chip sanft

pollinator
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since Jun 27, 2010
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bike books dog urban
18 acres & heart in zone 4 (central MN). Current abode: Knoxville (zone 6 /7)
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Recent posts by chip sanft


Thanks for the replies. Mike, I'm hoping that the warm and dry air will help resolve another issue, or rather keep it resolved. There was a musty smell in the house when we moved in, which I mostly resolved by thoroughly cleaning out the trash from the crawlspace (which seemed to never have been done), putting down a vapor barrier, and adding a dehumidifier (w/ pump, so it runs pretty much 24/7). That works well most of the year.

In the winter, though, the dehumidifier doesn't work -- not well when it's cool down there, and not at all when it gets cold. I've read that current best practice in controlling an environment is to seal it and condition it and I'm hoping that sending warm, dry air into the crawlspace will keep the pipes from freezing and also help maintain a low humidity atmosphere. As for pipe wrap: It does seem to work. I don't remember what the R-value is of the foam wrap I bought was. But I gave a leftover section to my friend, whose pipes, also in a crawlspace, had frozen (luckily they noticed and he got in there with a hair dryer and unfroze them before any damage happened). According to what he has told me, that has been enough to prevent another occurrence. I'm just more paranoid. That paranoia has also put me off heat tape.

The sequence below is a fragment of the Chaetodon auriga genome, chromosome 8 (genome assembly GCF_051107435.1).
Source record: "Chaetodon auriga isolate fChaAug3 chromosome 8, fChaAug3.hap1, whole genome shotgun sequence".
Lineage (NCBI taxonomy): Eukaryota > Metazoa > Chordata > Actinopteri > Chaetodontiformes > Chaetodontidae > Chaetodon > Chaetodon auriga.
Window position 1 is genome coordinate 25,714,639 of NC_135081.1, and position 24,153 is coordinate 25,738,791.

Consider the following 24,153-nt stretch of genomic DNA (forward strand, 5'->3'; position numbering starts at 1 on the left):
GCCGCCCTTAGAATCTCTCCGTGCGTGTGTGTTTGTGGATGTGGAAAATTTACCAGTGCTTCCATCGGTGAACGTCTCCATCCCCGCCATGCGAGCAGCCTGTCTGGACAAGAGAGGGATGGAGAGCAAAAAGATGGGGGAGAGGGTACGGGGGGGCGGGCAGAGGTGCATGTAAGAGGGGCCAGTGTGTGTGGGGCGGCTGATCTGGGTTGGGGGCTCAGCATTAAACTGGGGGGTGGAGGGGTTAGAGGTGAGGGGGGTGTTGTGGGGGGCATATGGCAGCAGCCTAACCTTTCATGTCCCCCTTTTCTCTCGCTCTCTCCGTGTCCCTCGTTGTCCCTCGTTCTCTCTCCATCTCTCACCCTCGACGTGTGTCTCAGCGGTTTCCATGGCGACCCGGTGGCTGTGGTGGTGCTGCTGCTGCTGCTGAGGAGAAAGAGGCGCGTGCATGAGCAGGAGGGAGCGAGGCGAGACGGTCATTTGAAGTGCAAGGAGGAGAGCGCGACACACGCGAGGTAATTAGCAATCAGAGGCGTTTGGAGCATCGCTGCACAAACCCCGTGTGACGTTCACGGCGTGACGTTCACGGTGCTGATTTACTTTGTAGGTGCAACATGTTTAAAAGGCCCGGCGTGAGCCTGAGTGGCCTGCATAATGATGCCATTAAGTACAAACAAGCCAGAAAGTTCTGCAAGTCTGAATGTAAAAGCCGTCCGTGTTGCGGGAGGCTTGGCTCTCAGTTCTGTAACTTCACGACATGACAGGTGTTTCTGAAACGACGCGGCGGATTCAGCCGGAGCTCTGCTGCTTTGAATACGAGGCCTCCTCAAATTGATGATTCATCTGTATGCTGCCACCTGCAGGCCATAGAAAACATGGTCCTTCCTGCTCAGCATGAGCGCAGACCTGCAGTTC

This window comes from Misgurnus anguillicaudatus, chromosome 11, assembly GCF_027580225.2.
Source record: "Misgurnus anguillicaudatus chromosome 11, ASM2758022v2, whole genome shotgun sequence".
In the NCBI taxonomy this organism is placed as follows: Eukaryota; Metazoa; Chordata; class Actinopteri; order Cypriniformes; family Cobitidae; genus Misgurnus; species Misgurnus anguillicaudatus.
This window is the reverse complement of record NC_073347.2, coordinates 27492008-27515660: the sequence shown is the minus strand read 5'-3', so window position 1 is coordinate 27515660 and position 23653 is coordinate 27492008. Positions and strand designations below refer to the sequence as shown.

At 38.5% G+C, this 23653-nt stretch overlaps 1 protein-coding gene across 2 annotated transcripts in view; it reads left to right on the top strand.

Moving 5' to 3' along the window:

I though about adding an L just to meet the requirement, but that would add a lot of bulk to the installation. Admittedly it's just a crawlspace and no one goes down there except for me, generally. But I was hoping for a more elegant solution. I may well end up doing this.

As for asking the company: I bought this from a parts wholesaler who, unlike some such companies, is willing to sell to someone who's not a licensed contractor (namely me). But the manufacturer isn't a consumer manufacturer and doesn't give contact info. I asked the wholesaler about vertical installation and they didn't want to say "ignore that" for obvious reasons. The guy I talked to suggested the decreased efficiency that Mike mentioned. He also said repeatedly, though, that he didn't know. So I thought I'd ask for some other opinions / experiences.

I'm bouncing back and forth between just doing the vertical and seeing what happens -- the power draw is very small and goes to something surrounded by metal. It doesn't seem like a likely fire hazard -- and putting in an elbow. If I do an elbow I may use wingnuts to make it removable when not in use.